Thin Pig Note:  One of our favorite things to do is to spend time collaborating or just shooting the breeze with like-minded folks.  One of our favorites that we have had the good fortune to do both with is Brooke Sellas, of B Squared Media. Brooke is our guest blogger this week!

“Prepare for Instagram marketing to become pay-to-play.” I’ve said this to clients and friends alike since Facebook bought the visual platform back in 2012 for one billion dollars. We only need to look to Facebook to understand the path that Instagram is sure to go down. And many marketers are starting to take notice. First up, here are the reasons you should formulate a plan to pay-to-play on Instagram.

Facebook Ads Revamped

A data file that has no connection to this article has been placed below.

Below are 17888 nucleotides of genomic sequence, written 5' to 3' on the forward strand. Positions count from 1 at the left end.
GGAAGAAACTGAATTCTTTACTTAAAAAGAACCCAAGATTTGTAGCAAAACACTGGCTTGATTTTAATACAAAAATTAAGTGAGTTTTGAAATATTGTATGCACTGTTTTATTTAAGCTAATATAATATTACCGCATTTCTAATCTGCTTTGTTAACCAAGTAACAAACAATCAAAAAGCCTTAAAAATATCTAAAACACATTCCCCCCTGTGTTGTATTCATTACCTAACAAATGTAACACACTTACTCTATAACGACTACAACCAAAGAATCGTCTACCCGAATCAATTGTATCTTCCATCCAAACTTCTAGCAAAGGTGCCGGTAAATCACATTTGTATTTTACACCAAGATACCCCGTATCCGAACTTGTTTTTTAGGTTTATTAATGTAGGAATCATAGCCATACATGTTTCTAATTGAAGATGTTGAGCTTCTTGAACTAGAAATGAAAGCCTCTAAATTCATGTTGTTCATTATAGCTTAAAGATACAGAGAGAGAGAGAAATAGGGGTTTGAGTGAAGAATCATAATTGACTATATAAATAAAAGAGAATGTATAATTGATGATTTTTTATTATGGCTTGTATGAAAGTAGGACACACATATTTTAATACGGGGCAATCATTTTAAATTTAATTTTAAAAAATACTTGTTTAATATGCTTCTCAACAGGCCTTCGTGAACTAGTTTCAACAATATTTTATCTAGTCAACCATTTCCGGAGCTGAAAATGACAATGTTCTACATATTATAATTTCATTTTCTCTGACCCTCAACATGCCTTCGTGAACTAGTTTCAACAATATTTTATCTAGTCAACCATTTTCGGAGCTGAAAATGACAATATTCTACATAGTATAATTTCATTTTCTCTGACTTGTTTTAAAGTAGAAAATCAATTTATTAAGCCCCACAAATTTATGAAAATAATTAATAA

Have you tested Facebook’s Instant Experience ads yet? If they don’t sound familiar, you may know them better as Canvas ads. In Facebook's words, Canvas is “a full-screen ad experience built for bringing brands and products to life on mobile.” This type of ad allows advertisers to deliver fully immersive, interactive ads that are hosted completely on Facebook, eliminating the need for users to click out of the app to engage with content. A few months ago, Facebook renamed the format and added more features, making the format even more lucrative for advertisers.

 As explained by Facebook:

“Instant Experience better reflects what this ad solution offers people. Over the past year, the number of Instant Experience campaigns has more than doubled and Instant Experiences are loading faster than ever - now 15x faster than standard mobile websites - to seamlessly connect people to businesses.”

 Here are three key areas that might convince you to try Instant Experiences:

1.     Easy-to-use, immersive and dynamic templates